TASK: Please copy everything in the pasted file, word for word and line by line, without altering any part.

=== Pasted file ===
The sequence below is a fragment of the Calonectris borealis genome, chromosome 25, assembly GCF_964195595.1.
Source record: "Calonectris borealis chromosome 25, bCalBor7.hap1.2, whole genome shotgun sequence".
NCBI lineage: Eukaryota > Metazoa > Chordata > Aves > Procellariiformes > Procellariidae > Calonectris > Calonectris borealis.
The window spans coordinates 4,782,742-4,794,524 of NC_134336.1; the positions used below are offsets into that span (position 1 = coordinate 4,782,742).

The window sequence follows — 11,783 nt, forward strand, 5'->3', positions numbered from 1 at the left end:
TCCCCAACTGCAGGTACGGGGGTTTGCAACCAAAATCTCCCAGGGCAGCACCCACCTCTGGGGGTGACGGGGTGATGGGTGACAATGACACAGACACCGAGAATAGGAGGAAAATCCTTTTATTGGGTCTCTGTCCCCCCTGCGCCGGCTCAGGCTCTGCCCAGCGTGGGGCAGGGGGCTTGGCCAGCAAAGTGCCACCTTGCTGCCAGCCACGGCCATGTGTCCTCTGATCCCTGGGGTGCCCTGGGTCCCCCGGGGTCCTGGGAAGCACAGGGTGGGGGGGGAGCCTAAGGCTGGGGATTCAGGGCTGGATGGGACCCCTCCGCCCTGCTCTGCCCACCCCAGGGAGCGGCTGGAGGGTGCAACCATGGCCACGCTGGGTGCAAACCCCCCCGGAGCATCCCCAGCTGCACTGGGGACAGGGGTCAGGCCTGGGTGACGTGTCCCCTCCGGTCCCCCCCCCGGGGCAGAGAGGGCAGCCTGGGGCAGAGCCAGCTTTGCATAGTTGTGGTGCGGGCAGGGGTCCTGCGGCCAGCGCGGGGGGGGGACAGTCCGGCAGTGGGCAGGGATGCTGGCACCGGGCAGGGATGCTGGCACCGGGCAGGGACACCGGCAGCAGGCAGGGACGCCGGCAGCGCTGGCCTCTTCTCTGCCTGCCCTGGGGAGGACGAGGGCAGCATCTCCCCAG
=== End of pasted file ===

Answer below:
The sequence below is a fragment of the Calonectris borealis genome, chromosome 25, assembly GCF_964195595.1.
Source record: "Calonectris borealis chromosome 25, bCalBor7.hap1.2, whole genome shotgun sequence".
NCBI lineage: Eukaryota > Metazoa > Chordata > Aves > Procellariiformes > Procellariidae > Calonectris > Calonectris borealis.
The window spans coordinates 4,782,742-4,794,524 of NC_134336.1; the positions used below are offsets into that span (position 1 = coordinate 4,782,742).

The window sequence follows — 11,783 nt, forward strand, 5'->3', positions numbered from 1 at the left end:
TCCCCAACTGCAGGTACGGGGGTTTGCAACCAAAATCTCCCAGGGCAGCACCCACCTCTGGGGGTGACGGGGTGATGGGTGACAATGACACAGACACCGAGAATAGGAGGAAAATCCTTTTATTGGGTCTCTGTCCCCCCTGCGCCGGCTCAGGCTCTGCCCAGCGTGGGGCAGGGGGCTTGGCCAGCAAAGTGCCACCTTGCTGCCAGCCACGGCCATGTGTCCTCTGATCCCTGGGGTGCCCTGGGTCCCCCGGGGTCCTGGGAAGCACAGGGTGGGGGGGGAGCCTAAGGCTGGGGATTCAGGGCTGGATGGGACCCCTCCGCCCTGCTCTGCCCACCCCAGGGAGCGGCTGGAGGGTGCAACCATGGCCACGCTGGGTGCAAACCCCCCCGGAGCATCCCCAGCTGCACTGGGGACAGGGGTCAGGCCTGGGTGACGTGTCCCCTCCGGTCCCCCCCCCGGGGCAGAGAGGGCAGCCTGGGGCAGAGCCAGCTTTGCATAGTTGTGGTGCGGGCAGGGGTCCTGCGGCCAGCGCGGGGGGGGGACAGTCCGGCAGTGGGCAGGGATGCTGGCACCGGGCAGGGATGCTGGCACCGGGCAGGGACACCGGCAGCAGGCAGGGACGCCGGCAGCGCTGGCCTCTTCTCTGCCTGCCCTGGGGAGGACGAGGGCAGCATCTCCCCAG